Supervisory focus on overdraft practices

CFPB is collecting key metrics from banks on the consumer impact of their overdraft and NSF practices.

KPMG Insights. The regulatory focus on depository practices, including overdrafts, fees, account holds and freezes, and complaints management is rapidly changing as greater emphasis is being placed on consumer protections and fairness. All financial services companies under CFPB supervision should anticipate increased potential for investigative letters, supervisory examinations, and enforcement actions related to overdraft and NSF fees as a result of its pilot “supervisory effort.” Consumer complaints will likely factor into the supervisory focus toward certain policies and/or practices as well as to individual entities. Though CFPB states the information gathered through the pilot exercise will not be made public, it does intend to share the information with other regulators. Financial services companies have a current opportunity to distinguish themselves by proactively re-evaluating their overdraft business models as well as working to increase banking access for their most vulnerable customers. Notably, many large banks have recently changed or eliminated their overdraft policies. 

The CFPB announced that it has piloted a “supervisory effort” to collect key metrics and other information from select supervised institutions on the consumer impact of their overdraft and non-sufficient fund (NSF) practices. The CFPB states that twenty institutions were asked to provide data on the following five consumer impact metrics:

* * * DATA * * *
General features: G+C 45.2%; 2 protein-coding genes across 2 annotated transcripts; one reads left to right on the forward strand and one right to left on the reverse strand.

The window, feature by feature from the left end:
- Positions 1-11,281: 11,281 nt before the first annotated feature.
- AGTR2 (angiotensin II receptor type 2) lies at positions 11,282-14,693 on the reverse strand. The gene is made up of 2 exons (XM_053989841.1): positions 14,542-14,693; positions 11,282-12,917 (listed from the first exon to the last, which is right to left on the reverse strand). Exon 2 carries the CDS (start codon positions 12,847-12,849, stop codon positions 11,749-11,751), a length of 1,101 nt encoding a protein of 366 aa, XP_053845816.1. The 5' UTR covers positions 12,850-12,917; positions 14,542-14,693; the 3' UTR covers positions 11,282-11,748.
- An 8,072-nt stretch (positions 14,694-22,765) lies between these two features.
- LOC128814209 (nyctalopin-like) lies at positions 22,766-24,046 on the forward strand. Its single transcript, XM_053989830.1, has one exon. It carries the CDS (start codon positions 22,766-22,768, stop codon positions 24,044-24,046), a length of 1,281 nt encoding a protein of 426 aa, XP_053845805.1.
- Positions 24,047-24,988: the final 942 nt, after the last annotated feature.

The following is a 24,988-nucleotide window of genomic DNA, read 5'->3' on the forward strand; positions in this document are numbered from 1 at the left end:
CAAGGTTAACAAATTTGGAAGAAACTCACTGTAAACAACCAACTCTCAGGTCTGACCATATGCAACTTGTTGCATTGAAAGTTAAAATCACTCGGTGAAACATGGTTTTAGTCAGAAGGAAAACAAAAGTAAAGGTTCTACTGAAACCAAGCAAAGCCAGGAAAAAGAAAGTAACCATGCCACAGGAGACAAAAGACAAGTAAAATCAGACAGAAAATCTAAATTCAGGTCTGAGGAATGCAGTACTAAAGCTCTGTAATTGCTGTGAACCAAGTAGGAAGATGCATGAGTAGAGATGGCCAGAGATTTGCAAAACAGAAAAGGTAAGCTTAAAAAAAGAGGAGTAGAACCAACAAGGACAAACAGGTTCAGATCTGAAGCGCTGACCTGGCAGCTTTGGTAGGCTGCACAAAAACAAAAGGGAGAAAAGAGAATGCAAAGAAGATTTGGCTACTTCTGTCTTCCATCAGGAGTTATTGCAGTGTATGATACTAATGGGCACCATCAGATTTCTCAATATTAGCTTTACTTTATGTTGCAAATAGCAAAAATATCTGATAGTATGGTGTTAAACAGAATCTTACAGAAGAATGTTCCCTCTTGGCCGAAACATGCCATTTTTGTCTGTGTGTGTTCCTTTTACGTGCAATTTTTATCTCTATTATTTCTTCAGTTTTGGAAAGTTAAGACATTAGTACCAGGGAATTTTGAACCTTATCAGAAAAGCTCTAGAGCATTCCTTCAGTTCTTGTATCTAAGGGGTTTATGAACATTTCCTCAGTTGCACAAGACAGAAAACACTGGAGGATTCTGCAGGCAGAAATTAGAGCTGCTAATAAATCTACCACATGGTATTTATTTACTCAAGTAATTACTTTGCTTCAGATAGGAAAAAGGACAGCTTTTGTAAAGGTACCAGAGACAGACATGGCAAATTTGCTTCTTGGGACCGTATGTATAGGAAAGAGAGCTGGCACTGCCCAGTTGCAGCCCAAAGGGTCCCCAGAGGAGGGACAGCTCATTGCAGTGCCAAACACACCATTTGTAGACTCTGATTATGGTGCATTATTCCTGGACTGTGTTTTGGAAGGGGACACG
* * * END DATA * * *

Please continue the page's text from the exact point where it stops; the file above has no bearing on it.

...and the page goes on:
1. Total annual dollar amount consumers receive in overdraft coverage compared to the amount of fees charged.
  2. Annual dollar amount of overdraft fees charged per active checking account.
  3. Annual dollar amount of NSF fees charged per active checking account.
  4. Prevalence of frequent overdrafters: the share of active checking accounts with more than 6 and more than 12 overdraft and/or NSF fees per year.
  5. Share of active checking accounts that are opted into overdraft programs for ATM and one-time debit transactions.

In addition, the CFPB sought detailed information on the institutions’ overdraft practices (see CFPB list of overdraft/NSF questions), including:

  • How fees are assessed.
  • Applicable grace periods.
  • The dollar thresholds above which fees are assessed.
  • Caps on the number of fees charged per day, or per statement period.

The CFPB states that it intends to use the information obtained to identify institutions for further examination and review, as well as to share with other regulators.  

The pilot responds to the findings in two research reports that were previously released in December 2021 concluding that many banks rely on overdraft fees as a major source of revenue. At the time, CFPB stated that it would be enhancing its supervisory and enforcement scrutiny of banks that are “heavily dependent” on overdraft fee income. (See related KPMG Regulatory Alert.)


Related KPMG Thought Leadership


This new POV details key considerations around the shifts in the industry landscape and the associated potential compliance impacts, including with respect to expected regulatory changes under the current Administration.



For more information, please contact:

Amy S. Matsuo

Amy S. Matsuo

Principal and National Leader, Regulatory Insights, KPMG US

+1 919-244-0266
Todd Semanco

Todd Semanco

Partner, Advisory, FS Regulatory & Compliance Risk, KPMG US

+1 412-232-1601
Chad Polen

Chad Polen

Partner, Advisory, FS Risk, Regulatory & Compl, KPMG US

+1 412-208-6144